• Draw your pubic bone towards your rib cage to activate the pelvic floor muscles and deep core stabilizers. 
  • Lift the chest and draw your shoulders onto your back close to the spine.
  • Keep your hands on your back, or explore walking the palms to the glutes, hamstrings, or calves. 
  • Arch through the upper chest; lead with the heart and lift the sternum (the breastbone) upwards even as you arc back and down to the ground. 
  • Lead with your gaze and find a Drishti (something solid) to hold it.
  • Breathe deep and move slowly.
  • Press down through the center of each heel to root through the leg lines.
  • Reach your arms toward the ground with the palms flipped so your fingers face your torso as you lower yourself toward the floor.
Drop Back (61-mins) Vinyasa

An advanced vinyasa practice features core and back body strengthening to prepare you for the peak flow.

Move through Anuvittasana (standing backbend) and drop back into Urdhva Dhanurasana (wheel pose).

Energy Associated with Backbends

A yoga drop back, like all backbends, requires surrender and receptivity. The front line of the body is the most vulnerable. It is where our heart and primary organs reside. Backbends ask that we release tension, breathe deep, and connect to the heart’s energy. To offer the heart and belly in such a way is very exposed.

Backbends are very uplifting and energizing. It may bring up intense emotions or excitatory sensations. Heart-openers connect the practitioner to the energy and emotional capacity of the heart chakra where love, compassion, empathy, grief, and acceptance reside.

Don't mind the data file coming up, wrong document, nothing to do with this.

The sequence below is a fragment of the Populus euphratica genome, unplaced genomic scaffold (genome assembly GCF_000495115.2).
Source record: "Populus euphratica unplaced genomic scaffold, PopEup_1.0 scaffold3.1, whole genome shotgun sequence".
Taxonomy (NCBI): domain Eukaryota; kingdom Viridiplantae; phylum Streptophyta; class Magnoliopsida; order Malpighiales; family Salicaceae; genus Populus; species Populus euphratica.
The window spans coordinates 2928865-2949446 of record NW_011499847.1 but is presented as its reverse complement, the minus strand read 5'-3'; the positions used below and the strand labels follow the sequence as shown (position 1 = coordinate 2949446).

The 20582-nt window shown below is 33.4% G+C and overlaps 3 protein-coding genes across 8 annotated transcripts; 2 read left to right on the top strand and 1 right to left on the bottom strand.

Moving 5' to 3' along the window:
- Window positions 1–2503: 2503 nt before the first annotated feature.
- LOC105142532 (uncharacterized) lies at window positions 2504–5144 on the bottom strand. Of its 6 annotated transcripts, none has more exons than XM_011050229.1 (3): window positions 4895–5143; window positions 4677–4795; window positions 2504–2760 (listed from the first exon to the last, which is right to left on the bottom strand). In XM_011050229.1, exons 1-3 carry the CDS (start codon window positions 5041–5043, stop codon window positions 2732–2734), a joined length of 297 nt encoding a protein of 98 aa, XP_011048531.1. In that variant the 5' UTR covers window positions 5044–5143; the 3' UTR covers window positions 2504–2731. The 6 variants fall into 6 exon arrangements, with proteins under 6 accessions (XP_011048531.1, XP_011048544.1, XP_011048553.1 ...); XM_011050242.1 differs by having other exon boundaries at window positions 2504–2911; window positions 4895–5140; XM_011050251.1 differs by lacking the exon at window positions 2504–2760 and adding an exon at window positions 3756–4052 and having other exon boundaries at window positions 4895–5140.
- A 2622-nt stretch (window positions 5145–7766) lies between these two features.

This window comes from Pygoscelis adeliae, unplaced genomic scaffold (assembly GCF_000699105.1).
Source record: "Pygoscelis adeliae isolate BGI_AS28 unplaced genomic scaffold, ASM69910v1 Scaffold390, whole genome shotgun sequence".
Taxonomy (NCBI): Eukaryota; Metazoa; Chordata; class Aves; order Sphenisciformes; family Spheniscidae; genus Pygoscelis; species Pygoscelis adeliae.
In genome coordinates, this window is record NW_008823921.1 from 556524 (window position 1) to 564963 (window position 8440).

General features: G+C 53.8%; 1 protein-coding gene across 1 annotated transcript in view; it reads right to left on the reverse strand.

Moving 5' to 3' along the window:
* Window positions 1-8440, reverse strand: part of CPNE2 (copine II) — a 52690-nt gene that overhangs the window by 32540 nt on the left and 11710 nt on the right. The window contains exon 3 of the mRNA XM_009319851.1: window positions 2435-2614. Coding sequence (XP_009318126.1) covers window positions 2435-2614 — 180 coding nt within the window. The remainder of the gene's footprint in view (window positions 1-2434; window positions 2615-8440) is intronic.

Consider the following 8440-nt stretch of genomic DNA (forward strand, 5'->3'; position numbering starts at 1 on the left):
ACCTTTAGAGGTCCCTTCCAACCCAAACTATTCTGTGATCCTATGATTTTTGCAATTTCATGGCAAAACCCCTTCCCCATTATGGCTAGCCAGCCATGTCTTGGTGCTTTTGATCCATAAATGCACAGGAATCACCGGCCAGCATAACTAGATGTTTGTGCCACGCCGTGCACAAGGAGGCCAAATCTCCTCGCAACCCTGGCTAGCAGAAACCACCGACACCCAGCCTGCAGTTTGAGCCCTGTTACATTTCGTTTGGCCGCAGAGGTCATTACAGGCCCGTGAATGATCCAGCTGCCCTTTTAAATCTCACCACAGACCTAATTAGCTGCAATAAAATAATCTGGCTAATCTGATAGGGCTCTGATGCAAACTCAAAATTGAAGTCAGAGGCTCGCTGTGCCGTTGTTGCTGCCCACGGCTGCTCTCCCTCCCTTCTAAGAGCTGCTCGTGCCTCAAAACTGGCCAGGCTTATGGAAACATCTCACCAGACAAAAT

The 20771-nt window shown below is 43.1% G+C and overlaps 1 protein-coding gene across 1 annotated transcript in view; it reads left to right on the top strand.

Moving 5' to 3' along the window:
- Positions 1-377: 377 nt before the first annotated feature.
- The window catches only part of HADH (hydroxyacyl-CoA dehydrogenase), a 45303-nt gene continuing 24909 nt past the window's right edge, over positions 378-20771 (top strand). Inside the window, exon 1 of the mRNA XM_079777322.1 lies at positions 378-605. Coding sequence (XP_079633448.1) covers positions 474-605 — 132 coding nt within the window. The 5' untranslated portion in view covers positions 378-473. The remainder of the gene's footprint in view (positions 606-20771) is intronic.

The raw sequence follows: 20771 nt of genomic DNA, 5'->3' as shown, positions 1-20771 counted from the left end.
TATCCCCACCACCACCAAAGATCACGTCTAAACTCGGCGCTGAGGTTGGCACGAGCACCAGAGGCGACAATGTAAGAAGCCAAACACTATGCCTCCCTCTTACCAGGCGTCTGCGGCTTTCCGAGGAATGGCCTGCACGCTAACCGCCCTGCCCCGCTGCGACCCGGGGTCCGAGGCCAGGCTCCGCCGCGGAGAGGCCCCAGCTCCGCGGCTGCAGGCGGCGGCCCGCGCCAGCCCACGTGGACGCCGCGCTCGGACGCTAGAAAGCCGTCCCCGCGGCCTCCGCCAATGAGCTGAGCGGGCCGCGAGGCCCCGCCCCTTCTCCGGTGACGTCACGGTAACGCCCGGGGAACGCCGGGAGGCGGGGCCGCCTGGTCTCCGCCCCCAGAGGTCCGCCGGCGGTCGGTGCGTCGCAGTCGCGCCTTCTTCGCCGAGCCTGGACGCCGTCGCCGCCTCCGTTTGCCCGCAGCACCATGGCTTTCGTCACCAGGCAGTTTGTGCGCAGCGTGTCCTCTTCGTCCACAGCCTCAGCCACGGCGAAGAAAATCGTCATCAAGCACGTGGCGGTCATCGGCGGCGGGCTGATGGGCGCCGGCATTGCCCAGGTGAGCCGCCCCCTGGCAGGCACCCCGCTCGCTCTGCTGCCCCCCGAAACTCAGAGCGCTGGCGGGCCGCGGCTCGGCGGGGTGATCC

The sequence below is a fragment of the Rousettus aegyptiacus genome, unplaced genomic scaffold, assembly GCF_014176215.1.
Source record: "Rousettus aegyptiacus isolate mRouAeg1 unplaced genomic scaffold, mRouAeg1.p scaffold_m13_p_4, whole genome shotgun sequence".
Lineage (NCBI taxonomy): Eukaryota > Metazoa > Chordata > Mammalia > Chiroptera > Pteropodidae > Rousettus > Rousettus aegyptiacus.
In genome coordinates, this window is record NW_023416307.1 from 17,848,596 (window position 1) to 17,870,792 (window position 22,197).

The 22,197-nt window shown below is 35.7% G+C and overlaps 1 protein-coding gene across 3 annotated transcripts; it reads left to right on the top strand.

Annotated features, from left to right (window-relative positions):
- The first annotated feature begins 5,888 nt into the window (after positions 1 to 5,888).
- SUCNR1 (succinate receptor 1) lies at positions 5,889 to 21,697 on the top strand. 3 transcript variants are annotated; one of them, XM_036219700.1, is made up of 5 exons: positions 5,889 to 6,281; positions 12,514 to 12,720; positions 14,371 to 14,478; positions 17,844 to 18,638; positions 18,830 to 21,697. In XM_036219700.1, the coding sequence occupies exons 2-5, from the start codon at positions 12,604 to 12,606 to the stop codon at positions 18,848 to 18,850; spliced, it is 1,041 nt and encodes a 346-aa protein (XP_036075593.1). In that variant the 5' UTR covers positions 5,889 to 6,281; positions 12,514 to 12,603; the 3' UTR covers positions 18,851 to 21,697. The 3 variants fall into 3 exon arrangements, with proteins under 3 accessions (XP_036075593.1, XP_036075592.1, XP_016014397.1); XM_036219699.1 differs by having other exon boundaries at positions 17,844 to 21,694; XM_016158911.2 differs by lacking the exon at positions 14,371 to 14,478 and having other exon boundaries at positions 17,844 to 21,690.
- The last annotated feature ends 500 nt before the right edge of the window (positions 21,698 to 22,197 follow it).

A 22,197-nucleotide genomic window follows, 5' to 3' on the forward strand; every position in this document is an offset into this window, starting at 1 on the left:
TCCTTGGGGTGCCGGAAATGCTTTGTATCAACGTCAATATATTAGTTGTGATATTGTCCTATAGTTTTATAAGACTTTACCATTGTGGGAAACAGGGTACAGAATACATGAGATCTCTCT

A few questions to sit with before or after a heart-opening class: 
  • How would you define surrender
  • What is your relationship to surrender? 
  • Where in your physical body is it easeful to surrender?
  • Where in your body do you find it easy to soften and let go?
  • Where in your body is it a challenge to surrender? Soften? Let go?
  • Can you let go of your expectation of what is to come? 
  • Can I surrender to the process of exploration? 
  • Can I let go of the outcome? 
  • How can I soften the grip of control?

Seraphina Dawn

Seraphina has a BA in Literature from Simone Fraser University and participated in the Creative Writing Program at UC Berkeley. She is a Kundalini teacher, writer, and poet. She admires Clarice Lispector’s prose, Octavia Butler’s fiction, and Simone Weil's philosophy. Seraphina currently lives in Istanbul.